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Autism Awareness Day with Louis Still

  • 4 min read

Autism Awareness Day 2022

On Saturday, it was Autism Awareness Day. We wanted to raise awareness about this subject as well as reduce the stigma on hiring individuals with autism by talking to our Warehouse Team Leader, Louis, who was diagnosed with Autism at the age of 20.

Louis has worked with us for almost 9 years. He was 19 when he was assessed for having autism. ‘I had never heard of autism before I was assessed. I always felt I was a bit out of sync with my peers and others my age,’ said Louis. Growing up, he liked his own space and enjoyed playing with his own toys instead of with other children. 

The assessment was an interview type process with his Mum and an autism specialist, where they analysed certain traits Louis displayed and other behavioural factors that may navigate towards autism. Then, a year later, he received the official diagnosis, of high-functioning autism, just after he turned 20.

High-functioning autism is where an individual exhibits no intellectual disability, but may exhibit deficits in communication, expression, and social interaction.

Aspects that pointed Louis towards this type of autism was his direct nature of speaking, which in he’s said could often be construed as rude, but he just ‘says it how it is’. Keeping a routine and structure throughout his life was another key element that he was very focused on, ensuring in every aspect he was prompt and on time. Working at Obart Monday to Friday assisted with this routine, with daily tasks he was able to keep a structured routine here too.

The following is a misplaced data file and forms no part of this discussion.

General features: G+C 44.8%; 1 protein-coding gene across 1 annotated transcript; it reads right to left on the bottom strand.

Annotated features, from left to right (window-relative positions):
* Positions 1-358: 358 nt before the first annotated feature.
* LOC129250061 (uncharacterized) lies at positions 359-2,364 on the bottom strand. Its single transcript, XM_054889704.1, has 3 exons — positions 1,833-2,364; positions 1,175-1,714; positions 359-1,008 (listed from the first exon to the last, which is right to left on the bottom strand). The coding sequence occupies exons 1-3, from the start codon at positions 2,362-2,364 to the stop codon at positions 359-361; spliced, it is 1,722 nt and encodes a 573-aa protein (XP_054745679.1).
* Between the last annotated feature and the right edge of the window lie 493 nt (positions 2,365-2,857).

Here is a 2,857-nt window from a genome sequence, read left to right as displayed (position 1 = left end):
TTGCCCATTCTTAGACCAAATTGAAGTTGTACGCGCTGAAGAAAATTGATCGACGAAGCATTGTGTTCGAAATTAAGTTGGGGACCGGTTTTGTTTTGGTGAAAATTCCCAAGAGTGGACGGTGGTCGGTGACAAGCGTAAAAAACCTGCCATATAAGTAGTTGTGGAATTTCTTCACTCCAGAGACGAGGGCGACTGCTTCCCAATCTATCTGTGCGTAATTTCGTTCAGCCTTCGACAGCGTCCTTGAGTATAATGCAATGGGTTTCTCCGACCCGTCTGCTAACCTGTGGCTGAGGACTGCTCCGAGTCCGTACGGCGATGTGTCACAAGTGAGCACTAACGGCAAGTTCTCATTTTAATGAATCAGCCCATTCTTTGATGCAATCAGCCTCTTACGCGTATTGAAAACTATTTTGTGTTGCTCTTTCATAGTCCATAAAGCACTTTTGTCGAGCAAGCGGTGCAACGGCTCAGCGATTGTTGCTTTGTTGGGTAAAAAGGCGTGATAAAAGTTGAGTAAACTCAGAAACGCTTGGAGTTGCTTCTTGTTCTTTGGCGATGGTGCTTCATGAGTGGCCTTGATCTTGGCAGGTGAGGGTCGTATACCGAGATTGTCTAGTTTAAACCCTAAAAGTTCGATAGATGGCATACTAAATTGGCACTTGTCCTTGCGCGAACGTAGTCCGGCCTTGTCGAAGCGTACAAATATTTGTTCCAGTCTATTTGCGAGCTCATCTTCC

Louis has a photographic memory, which he uses to his advantage during work. It took him 6-7 months to learn our 1,300 pump pallet locations. He explained how his mind works in remembering these aspects. ‘Numbers are something that I find I can memorise quite easily. I take a letter or a number off the pumps name, for example a ‘KTV2-50’. I’d take ‘5’, then take a number or letter off the racking location, which could be ‘A-A-0-1’, I would take the ‘A’ for example. I’d then put the two together which helps me associate which pump is where.

We tested out Louis' memory on our YouTube channel, you can check out the video here: https://youtu.be/QQN0urZ6-iw 

Over the course of Louis’ 8 years at Obart, his confidence and ease has grown considerably. He assesses himself every day, trying to find new ways to understand himself. Although routine is still a big aspect of his life, he says ‘it’s not as bad as it used to be, I now find leeway with some aspects of routine.’ With his job role, there is no specific routine, which he says has helped in the years he’s been with Obart. There are busy days and quieter days, making it easier to adjust to a more relaxed routine.

He describes the people he’s surrounded with at work as putting an ‘arm around his shoulder’ by being supportive and giving time to get to know him.

'Jordan specifically helped me to come out my shell a bit more, pushing me to